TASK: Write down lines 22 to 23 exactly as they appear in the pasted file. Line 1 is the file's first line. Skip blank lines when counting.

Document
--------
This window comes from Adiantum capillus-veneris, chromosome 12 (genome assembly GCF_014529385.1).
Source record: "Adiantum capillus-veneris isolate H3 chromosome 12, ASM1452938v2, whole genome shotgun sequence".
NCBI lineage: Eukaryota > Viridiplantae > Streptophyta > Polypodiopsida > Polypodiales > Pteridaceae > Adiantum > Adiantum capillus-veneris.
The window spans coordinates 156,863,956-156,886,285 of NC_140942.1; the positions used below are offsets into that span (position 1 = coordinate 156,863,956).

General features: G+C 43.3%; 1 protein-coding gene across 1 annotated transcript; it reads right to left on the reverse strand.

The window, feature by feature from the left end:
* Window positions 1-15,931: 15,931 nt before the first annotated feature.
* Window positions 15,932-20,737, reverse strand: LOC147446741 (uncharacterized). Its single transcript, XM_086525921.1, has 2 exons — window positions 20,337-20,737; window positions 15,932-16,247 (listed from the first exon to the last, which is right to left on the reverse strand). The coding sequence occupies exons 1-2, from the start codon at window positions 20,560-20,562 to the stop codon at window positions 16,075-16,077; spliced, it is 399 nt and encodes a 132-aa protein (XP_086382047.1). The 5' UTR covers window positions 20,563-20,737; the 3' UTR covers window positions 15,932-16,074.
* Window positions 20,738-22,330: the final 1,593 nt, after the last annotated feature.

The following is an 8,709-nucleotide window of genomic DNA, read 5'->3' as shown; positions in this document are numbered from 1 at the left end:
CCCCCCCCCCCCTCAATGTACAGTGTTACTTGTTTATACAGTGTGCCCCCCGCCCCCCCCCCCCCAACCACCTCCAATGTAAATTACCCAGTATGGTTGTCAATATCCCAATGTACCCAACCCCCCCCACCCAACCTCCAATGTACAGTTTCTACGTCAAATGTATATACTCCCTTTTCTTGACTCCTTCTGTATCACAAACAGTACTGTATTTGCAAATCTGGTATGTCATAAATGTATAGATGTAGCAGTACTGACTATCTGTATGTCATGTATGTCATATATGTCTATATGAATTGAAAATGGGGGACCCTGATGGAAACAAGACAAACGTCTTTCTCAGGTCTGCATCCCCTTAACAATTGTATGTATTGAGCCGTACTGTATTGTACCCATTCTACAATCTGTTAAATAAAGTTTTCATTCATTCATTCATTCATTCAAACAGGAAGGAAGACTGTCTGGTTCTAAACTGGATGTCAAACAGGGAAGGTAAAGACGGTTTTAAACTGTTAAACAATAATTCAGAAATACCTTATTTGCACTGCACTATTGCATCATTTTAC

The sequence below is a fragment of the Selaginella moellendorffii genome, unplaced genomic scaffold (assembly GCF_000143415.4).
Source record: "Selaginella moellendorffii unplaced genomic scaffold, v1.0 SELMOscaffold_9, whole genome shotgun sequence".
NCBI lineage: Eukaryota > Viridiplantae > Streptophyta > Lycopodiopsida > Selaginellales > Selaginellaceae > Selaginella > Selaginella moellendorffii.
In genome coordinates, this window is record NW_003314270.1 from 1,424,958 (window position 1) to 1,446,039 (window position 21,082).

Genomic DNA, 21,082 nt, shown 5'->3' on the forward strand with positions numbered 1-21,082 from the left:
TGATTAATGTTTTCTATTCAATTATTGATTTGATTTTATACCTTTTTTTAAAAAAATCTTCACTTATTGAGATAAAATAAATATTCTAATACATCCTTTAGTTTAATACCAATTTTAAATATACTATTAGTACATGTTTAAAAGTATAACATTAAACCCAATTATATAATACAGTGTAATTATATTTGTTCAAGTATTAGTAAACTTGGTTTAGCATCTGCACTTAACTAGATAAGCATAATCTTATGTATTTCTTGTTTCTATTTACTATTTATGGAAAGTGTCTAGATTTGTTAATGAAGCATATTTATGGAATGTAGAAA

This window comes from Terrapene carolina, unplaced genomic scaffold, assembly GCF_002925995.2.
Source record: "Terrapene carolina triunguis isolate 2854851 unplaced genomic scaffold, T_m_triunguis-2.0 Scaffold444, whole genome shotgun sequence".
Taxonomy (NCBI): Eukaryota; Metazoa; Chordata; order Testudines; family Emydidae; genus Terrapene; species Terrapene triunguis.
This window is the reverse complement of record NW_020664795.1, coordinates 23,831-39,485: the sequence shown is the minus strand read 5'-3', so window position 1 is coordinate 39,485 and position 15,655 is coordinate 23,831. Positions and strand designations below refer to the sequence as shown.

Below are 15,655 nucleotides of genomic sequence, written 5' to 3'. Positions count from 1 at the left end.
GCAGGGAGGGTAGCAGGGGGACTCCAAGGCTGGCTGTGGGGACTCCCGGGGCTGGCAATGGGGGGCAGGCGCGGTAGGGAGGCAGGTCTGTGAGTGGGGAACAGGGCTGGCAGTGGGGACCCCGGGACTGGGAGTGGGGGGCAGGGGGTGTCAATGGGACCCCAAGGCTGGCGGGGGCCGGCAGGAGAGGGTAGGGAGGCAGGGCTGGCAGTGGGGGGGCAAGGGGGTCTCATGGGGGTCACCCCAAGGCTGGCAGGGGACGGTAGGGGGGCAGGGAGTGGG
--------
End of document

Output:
Below are 15,655 nucleotides of genomic sequence, written 5' to 3'. Positions count from 1 at the left end.
GCAGGGAGGGTAGCAGGGGGACTCCAAGGCTGGCTGTGGGGACTCCCGGGGCTGGCAATGGGGGGCAGGCGCGGTAGGGAGGCAGGTCTGTGAGTGGGGAACAGGGCTGGCAGTGGGGACCCCGGGACTGGGAGTGGGGGGCAGGGGGTGTCAATGGGACCCCAAGGCTGGCGGGGGCCGGCAGGAGAGGGTAGGGAGGCAGGGCTGGCAGTGGGGGGGCAAGGGGGTCTCATGGGGGTCACCCCAAGGCTGGCAGGGGACGGTAGGGGGGCAGGGAGTGGG